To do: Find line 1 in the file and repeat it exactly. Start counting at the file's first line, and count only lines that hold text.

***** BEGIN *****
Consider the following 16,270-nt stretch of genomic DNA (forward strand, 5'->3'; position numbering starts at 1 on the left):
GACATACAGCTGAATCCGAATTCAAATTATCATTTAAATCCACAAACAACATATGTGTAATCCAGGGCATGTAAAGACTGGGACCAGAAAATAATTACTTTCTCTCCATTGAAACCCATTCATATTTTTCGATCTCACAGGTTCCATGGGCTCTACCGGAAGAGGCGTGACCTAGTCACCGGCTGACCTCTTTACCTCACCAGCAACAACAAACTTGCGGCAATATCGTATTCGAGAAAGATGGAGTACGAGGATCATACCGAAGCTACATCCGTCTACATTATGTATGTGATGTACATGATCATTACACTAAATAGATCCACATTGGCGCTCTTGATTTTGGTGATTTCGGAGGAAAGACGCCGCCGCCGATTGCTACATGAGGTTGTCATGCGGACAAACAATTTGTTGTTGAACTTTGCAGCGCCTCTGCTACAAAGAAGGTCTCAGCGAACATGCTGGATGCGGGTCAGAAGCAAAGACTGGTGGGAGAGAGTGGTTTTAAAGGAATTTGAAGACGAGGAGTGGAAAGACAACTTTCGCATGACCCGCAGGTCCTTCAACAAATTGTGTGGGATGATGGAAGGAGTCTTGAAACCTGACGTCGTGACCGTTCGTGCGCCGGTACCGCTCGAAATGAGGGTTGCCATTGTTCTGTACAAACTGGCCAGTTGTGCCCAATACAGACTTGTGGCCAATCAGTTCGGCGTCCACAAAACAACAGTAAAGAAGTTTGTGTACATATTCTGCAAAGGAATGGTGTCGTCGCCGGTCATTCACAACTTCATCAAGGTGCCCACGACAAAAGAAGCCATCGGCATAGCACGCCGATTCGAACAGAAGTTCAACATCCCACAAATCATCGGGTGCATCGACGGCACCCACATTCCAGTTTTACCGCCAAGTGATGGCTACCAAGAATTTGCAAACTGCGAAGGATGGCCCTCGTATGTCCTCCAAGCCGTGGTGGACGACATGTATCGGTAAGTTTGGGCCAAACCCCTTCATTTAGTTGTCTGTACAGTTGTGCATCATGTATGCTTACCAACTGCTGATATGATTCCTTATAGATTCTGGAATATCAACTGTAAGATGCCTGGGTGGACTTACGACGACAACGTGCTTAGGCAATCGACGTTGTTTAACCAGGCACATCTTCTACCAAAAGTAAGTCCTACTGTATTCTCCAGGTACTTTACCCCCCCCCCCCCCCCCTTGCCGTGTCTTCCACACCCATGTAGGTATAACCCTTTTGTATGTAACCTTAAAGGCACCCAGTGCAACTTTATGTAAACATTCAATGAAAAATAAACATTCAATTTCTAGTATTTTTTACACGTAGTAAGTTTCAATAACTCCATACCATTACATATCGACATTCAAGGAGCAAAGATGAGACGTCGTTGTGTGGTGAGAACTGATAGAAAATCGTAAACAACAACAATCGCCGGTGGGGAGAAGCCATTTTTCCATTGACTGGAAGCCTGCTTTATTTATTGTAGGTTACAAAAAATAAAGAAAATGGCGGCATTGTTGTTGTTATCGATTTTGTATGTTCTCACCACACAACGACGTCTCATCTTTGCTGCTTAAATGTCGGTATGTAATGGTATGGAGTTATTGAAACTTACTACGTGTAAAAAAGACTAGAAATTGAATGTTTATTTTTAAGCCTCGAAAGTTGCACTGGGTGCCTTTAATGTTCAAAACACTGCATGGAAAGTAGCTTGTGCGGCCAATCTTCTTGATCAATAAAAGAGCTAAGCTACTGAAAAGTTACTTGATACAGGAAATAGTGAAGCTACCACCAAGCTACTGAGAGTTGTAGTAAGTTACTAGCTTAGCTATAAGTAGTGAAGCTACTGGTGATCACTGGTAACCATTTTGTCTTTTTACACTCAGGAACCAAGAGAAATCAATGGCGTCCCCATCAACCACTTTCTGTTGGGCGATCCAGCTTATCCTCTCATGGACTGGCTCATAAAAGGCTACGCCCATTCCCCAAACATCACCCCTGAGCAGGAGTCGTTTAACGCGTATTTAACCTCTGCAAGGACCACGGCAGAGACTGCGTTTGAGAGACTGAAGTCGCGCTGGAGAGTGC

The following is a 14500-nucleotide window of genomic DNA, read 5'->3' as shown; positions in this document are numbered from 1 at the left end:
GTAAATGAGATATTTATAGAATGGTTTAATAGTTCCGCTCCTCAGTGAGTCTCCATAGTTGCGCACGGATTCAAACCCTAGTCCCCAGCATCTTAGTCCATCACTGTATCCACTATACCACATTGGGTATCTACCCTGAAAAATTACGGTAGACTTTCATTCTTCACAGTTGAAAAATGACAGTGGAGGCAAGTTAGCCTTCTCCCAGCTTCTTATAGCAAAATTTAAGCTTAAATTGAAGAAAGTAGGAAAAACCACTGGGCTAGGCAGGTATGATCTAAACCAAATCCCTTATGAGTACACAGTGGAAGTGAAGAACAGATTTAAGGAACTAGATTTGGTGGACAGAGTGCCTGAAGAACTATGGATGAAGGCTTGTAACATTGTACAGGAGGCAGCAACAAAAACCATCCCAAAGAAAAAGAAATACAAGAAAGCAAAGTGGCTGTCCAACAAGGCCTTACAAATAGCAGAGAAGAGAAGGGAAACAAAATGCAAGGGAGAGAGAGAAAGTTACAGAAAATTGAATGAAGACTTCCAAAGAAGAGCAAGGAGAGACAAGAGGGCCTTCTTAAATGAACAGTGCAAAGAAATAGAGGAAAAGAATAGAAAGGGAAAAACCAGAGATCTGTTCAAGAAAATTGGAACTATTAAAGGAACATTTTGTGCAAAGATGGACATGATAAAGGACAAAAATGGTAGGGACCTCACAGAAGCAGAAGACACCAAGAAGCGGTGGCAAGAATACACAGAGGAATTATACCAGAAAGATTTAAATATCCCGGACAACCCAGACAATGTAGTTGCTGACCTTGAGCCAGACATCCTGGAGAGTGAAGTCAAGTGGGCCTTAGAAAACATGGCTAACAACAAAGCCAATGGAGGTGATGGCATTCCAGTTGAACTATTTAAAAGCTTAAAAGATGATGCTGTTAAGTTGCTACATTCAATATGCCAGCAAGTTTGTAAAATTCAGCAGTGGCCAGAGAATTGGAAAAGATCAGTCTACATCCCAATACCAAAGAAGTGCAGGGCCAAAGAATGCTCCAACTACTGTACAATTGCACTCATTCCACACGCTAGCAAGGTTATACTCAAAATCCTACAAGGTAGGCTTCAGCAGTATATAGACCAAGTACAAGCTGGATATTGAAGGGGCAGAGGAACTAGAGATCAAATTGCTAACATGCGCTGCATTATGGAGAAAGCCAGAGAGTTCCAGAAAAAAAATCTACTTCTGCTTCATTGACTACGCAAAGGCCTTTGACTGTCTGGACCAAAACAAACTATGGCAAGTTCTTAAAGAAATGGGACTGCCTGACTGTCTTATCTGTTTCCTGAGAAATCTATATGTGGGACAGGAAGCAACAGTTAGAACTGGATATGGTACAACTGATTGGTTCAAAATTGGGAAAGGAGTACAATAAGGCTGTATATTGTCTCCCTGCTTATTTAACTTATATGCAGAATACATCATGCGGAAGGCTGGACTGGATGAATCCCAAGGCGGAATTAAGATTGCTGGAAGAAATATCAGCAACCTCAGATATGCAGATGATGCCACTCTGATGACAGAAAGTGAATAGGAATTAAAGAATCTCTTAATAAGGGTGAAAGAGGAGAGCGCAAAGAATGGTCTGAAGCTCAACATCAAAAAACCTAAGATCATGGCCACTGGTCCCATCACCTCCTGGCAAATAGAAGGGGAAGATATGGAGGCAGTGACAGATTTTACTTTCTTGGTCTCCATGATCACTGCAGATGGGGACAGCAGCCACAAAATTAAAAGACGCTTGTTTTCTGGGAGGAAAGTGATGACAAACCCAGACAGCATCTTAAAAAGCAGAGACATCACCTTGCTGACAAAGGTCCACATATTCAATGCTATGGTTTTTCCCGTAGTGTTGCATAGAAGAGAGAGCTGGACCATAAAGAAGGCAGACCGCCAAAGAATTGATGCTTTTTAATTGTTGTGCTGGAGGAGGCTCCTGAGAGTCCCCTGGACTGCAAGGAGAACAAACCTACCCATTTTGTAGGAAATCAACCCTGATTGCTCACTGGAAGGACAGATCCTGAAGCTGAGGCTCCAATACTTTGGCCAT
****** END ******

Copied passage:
Consider the following 16,270-nt stretch of genomic DNA (forward strand, 5'->3'; position numbering starts at 1 on the left):